We designed the Current Theme in Khorus to help leadership teams easily deploy a rallying cry—and keep it front and center throughout the quarter.

The benefits of having a rallying cry? Fewer turf wars. Focused meetings. A shared decision-making framework. And the kind of proactive, prioritized execution that helps the whole team win.

How the Current Theme Works

The Current Theme should be entered into Khorus each quarter, after the leadership team discusses the question: What is most important, right now?

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Don't Shy Away from Accountability—Your Employees Actually Want It

Marina Martinez

Posted by Marina Martinez
October 8, 2015

(And your team's effectiveness depends on it.)

Picture this: You meet with one of your employees at the beginning of a year. He's full of fire and ready to crush some ambitious goals. He pitches a new initiative he wants to spearhead, and you both agree it has great potential. He leaves, excited to get to work. 

Six months later, you meet with the same employee for his review, and it’s like that earlier discussion never happened. The promising initiative seems to have fallen completely off his plate. You've heard nothing about it. Should you bring it up?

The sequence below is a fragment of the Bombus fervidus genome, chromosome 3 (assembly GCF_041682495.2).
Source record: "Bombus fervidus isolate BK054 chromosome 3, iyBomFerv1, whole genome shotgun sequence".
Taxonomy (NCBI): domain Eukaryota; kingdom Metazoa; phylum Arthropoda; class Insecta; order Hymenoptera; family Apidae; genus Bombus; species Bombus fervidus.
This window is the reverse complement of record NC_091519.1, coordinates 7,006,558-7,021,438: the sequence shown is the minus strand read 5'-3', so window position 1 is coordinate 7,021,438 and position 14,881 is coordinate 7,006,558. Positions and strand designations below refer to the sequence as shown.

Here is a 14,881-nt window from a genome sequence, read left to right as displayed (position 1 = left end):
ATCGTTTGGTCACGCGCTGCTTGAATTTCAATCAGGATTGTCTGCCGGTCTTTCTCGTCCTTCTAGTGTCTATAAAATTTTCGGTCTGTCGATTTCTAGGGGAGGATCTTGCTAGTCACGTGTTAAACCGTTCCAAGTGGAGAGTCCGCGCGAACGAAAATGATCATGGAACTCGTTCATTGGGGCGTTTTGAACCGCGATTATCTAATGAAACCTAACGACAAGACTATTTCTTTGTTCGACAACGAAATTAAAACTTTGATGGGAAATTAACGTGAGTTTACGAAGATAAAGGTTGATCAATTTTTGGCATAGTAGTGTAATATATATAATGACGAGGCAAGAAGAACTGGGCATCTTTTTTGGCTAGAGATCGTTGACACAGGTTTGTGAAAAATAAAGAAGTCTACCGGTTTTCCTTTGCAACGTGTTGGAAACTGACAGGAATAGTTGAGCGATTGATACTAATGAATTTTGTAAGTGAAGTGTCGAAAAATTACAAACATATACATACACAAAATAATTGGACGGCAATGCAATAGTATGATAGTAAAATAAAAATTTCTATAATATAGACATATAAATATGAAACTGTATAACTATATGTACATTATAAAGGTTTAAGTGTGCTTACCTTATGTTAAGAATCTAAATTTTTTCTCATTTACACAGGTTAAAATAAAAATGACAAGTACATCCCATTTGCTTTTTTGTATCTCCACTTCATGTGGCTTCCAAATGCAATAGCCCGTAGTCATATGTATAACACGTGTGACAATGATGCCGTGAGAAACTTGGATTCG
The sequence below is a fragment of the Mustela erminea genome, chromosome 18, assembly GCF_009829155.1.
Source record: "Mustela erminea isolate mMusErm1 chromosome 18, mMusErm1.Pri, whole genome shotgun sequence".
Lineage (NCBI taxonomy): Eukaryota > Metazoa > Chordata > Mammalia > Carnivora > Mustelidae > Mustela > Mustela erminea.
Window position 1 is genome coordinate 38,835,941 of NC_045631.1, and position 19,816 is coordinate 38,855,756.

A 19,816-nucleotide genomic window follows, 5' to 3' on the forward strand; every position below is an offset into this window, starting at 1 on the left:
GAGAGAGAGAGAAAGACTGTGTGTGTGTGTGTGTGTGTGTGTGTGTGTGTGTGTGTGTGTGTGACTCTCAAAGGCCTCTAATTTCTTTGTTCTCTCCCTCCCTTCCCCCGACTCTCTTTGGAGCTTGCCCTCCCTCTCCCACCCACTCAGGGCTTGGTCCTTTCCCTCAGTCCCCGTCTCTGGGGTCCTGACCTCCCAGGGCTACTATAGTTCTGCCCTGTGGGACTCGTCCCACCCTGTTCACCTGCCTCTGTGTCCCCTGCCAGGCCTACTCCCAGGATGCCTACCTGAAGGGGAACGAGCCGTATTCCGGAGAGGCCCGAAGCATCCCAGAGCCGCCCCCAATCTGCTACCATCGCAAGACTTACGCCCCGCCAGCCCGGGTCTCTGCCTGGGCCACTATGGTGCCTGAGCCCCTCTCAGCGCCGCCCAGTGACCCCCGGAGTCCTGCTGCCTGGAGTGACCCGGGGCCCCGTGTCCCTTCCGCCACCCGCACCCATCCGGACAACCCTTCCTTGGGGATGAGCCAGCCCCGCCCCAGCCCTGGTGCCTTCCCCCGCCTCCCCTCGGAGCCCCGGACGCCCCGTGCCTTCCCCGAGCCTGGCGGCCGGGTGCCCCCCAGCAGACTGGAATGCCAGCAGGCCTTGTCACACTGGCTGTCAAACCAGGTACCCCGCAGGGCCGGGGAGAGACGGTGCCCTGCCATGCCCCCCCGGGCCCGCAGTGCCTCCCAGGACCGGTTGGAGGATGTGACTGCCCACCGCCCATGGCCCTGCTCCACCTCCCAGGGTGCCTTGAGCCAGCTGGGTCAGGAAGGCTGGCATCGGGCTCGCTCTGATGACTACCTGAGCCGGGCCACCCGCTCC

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Wise Crowds Still Need Strong Leaders

Angela Vasquez

Posted by Angela Vasquez
October 1, 2015

Today, we hear a lot about how the command-and-control model of leadership has eroded. 

Although there are still many holdouts in the world of management, we're steadily recognizing that bosses who play by the rules of the Machine Age are badly out of sync. When you treat employees like automatons who need to be told what to do and how to do it, you’re running on a long-outdated system.

At the recent Gathering of Games conference in St. Louis, I talked to many leaders who are deeply in tune with a nimbler and more collaborative style of leadership. As practitioners of open-book management, they don’t just hand down marching orders and then enforce them; they open up the business to employees and ask for their involvement and insight. They know that everyone on the org chart has a business-relevant perspective to contribute. They understand that being a manager doesn’t mean you’re smarter than the people you manage.

James Surowiecki, author of The Wisdom of Crowds, delivered the keynote at the Gathering of Games, sharing a message of how leaders can use the collective wisdom of their organizations as a competitive advantage. He showed how today’s visionary leaders aren’t trying to come up with all the brilliant answers on their own but are crowdsourcing solutions and insights from their teams. (At Khorus, we believe deeply in that process, and help leaders scale it within their companies.)

But here’s the question many are asking today: If the crowd is so smart, is the need for CEOs and executives and managers dwindling? Are “leaders” becoming irrelevant?